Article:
We were discussing the prevalence of crime in Europe vs. The United States and looked at some sources to see if the United States has a disproportionate amount of violence compared to European nations.
I think it inappropriate to compare statistics country by country as the challenges facing a Nation of 3 hundred million (U.S.) cannot be compared to a country with a population of under 10 million (Such as Switzerland, Norway, Finland, Denmark, Sweden). So instead I did a little research on Berlin Germany and compared it to Los Angeles. The reason I selected Berlin is because their population is roughly the same as Los Angeles according to Wikipedia.
Population: 3,490,445 (Wikipedia)
Here are the 2010 crime statistics as reported by the Berlin Police Department (http://www.berlin.de/imperia/md/content/polizei/kriminalitaet/pks/polizeiliche_kriminalstatistik_berlin_2010.pdf?start&ts=1305693402&file=polizeiliche_kriminalstatistik_berlin_2010.pdf)
Here are the 2010 crime statistics for Los Angeles as captured by LAPD (http://www.lapdonline.org/assets/pdf/2010%20Summary.pdf)
Population: 3,792,621 (Wikipedia)
Homicides: 134 plus 161 gang related homicides (265 total)
Rape: 752 plus 37 gang related rapes (789 total)
Robbery: 8874 plus 2,016 gang related robberies (10,890 total)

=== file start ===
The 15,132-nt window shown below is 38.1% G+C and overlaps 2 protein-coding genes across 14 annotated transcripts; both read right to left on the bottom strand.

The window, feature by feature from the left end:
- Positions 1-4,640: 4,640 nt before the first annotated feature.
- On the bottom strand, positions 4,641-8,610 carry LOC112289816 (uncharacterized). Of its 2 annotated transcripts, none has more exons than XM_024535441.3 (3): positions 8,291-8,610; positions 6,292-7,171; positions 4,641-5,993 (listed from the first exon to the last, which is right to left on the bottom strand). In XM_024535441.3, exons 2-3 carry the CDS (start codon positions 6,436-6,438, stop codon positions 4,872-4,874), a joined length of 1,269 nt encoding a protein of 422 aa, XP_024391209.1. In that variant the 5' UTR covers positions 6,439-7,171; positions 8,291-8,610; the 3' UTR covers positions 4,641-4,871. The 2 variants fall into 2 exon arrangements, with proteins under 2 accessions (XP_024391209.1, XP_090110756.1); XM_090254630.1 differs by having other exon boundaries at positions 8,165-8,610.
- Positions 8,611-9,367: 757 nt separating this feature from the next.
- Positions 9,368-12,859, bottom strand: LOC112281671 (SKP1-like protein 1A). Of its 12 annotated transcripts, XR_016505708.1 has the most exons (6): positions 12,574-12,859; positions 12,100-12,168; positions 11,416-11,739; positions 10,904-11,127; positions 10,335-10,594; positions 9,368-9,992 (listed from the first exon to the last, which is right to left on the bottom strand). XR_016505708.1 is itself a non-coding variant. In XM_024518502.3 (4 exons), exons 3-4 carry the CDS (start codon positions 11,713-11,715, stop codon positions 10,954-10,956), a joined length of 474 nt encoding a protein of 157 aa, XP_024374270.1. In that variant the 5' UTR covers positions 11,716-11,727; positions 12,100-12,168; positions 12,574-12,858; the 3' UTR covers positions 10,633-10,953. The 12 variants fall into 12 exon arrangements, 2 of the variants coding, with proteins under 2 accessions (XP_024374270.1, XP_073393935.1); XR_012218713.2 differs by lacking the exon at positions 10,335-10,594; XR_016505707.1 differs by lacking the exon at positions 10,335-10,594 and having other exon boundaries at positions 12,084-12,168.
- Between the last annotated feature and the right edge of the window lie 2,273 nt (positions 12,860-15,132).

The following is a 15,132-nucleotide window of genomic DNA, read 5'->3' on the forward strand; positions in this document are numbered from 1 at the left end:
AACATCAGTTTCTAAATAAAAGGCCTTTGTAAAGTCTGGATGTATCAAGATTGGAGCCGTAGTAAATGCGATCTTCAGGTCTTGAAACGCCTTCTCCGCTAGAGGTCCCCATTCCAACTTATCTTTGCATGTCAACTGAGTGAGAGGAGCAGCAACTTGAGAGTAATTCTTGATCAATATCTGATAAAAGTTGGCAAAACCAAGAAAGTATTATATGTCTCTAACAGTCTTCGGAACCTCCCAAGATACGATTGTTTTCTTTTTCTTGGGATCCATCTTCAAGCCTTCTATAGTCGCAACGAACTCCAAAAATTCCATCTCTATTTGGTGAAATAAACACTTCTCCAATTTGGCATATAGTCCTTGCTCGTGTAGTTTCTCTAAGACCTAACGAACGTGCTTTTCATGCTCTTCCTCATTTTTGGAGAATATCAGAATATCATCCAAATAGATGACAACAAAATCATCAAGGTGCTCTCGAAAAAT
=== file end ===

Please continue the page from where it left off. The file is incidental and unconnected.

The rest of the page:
Aggravated Assault: 6965 plus 2300 gang related aggravated assaults(9,265 total)
TOTAL VIOLENT CRIME: 16,725 plus 4,516 gang related violent crimes (21,241 total)
Yes it appears that Los Angeles has more violent crime per capita when you consider the impact of gangs on our crime statistics.
Keep in mind that there is a strong correlation found between climate and crime see:
Los Angeles has a considerably higher average temperature than Berlin that impacts the crime numbers.
Finally, the demographics of Berlin are such that the 73% of the residents are “Germans without migrant background”
In Los Angeles foreign born persons account for at least 35% of the known population (unknown how many undocumented foreign nationals reside here) with over 60% of folks speaking a language other than English as a primary language. This further skews the crime numbers as it is difficult to determine if the level of violence is a function of the local policies and politics (as you hinted may be a possibility) or a function of transplanted cultural experiences.
I leave to your judgment how much (if any) adjustment and scaling should be considered when factoring in gangs, climate, and demographics into the crime statistics shown. I will say that while there are differences, they do not seem to be compelling enough to conclude that a nation like Germany, with its social programs and education, has produced a less violent society than the United States if comparing urban centers.
" If your friend gets stopped...you can observe from a safe distance....but under no circumstances are you to approach the officer and ask what he is doing until after the officer is finished....You are not entitled to know why a third party is detained. If your friend wants to tell you afterward it is his prerogative."
I have seen way to many people over the years get themselves into trouble from doing this. Because then after the officer tells people to back up they ask a million questions and mouth off then.... yeah... all bad news.